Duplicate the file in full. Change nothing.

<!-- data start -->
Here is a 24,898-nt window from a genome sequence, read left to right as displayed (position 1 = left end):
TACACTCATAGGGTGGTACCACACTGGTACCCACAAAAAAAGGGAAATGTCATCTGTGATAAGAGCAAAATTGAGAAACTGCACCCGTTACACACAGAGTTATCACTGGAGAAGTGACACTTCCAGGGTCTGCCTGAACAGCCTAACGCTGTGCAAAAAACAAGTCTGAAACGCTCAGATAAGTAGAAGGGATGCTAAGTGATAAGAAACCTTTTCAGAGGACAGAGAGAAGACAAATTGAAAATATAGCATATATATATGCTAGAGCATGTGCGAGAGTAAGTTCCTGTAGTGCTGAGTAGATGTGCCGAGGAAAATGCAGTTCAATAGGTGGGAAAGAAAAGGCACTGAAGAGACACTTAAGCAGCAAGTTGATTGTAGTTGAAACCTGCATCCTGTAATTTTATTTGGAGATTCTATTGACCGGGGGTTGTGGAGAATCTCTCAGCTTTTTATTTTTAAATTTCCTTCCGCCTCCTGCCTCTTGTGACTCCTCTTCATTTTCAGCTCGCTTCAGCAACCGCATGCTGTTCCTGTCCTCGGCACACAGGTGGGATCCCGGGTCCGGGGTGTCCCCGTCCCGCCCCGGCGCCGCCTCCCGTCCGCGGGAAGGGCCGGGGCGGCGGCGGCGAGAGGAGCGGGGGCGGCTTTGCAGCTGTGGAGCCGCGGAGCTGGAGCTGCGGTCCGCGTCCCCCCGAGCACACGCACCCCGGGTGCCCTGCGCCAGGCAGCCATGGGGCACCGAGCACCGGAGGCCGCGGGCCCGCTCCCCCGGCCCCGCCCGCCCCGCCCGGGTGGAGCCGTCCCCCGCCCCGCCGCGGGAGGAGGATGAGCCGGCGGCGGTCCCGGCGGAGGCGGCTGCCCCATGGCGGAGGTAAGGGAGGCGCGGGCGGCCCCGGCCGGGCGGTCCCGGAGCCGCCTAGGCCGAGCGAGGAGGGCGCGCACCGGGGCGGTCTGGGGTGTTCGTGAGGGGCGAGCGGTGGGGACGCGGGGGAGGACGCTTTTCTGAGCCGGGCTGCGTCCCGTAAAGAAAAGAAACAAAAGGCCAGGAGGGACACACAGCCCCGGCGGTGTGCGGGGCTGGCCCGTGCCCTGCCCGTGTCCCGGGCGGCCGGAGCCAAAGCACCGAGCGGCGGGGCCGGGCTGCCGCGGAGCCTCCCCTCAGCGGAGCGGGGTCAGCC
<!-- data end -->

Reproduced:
Here is a 24,898-nt window from a genome sequence, read left to right as displayed (position 1 = left end):
TACACTCATAGGGTGGTACCACACTGGTACCCACAAAAAAAGGGAAATGTCATCTGTGATAAGAGCAAAATTGAGAAACTGCACCCGTTACACACAGAGTTATCACTGGAGAAGTGACACTTCCAGGGTCTGCCTGAACAGCCTAACGCTGTGCAAAAAACAAGTCTGAAACGCTCAGATAAGTAGAAGGGATGCTAAGTGATAAGAAACCTTTTCAGAGGACAGAGAGAAGACAAATTGAAAATATAGCATATATATATGCTAGAGCATGTGCGAGAGTAAGTTCCTGTAGTGCTGAGTAGATGTGCCGAGGAAAATGCAGTTCAATAGGTGGGAAAGAAAAGGCACTGAAGAGACACTTAAGCAGCAAGTTGATTGTAGTTGAAACCTGCATCCTGTAATTTTATTTGGAGATTCTATTGACCGGGGGTTGTGGAGAATCTCTCAGCTTTTTATTTTTAAATTTCCTTCCGCCTCCTGCCTCTTGTGACTCCTCTTCATTTTCAGCTCGCTTCAGCAACCGCATGCTGTTCCTGTCCTCGGCACACAGGTGGGATCCCGGGTCCGGGGTGTCCCCGTCCCGCCCCGGCGCCGCCTCCCGTCCGCGGGAAGGGCCGGGGCGGCGGCGGCGAGAGGAGCGGGGGCGGCTTTGCAGCTGTGGAGCCGCGGAGCTGGAGCTGCGGTCCGCGTCCCCCCGAGCACACGCACCCCGGGTGCCCTGCGCCAGGCAGCCATGGGGCACCGAGCACCGGAGGCCGCGGGCCCGCTCCCCCGGCCCCGCCCGCCCCGCCCGGGTGGAGCCGTCCCCCGCCCCGCCGCGGGAGGAGGATGAGCCGGCGGCGGTCCCGGCGGAGGCGGCTGCCCCATGGCGGAGGTAAGGGAGGCGCGGGCGGCCCCGGCCGGGCGGTCCCGGAGCCGCCTAGGCCGAGCGAGGAGGGCGCGCACCGGGGCGGTCTGGGGTGTTCGTGAGGGGCGAGCGGTGGGGACGCGGGGGAGGACGCTTTTCTGAGCCGGGCTGCGTCCCGTAAAGAAAAGAAACAAAAGGCCAGGAGGGACACACAGCCCCGGCGGTGTGCGGGGCTGGCCCGTGCCCTGCCCGTGTCCCGGGCGGCCGGAGCCAAAGCACCGAGCGGCGGGGCCGGGCTGCCGCGGAGCCTCCCCTCAGCGGAGCGGGGTCAGCC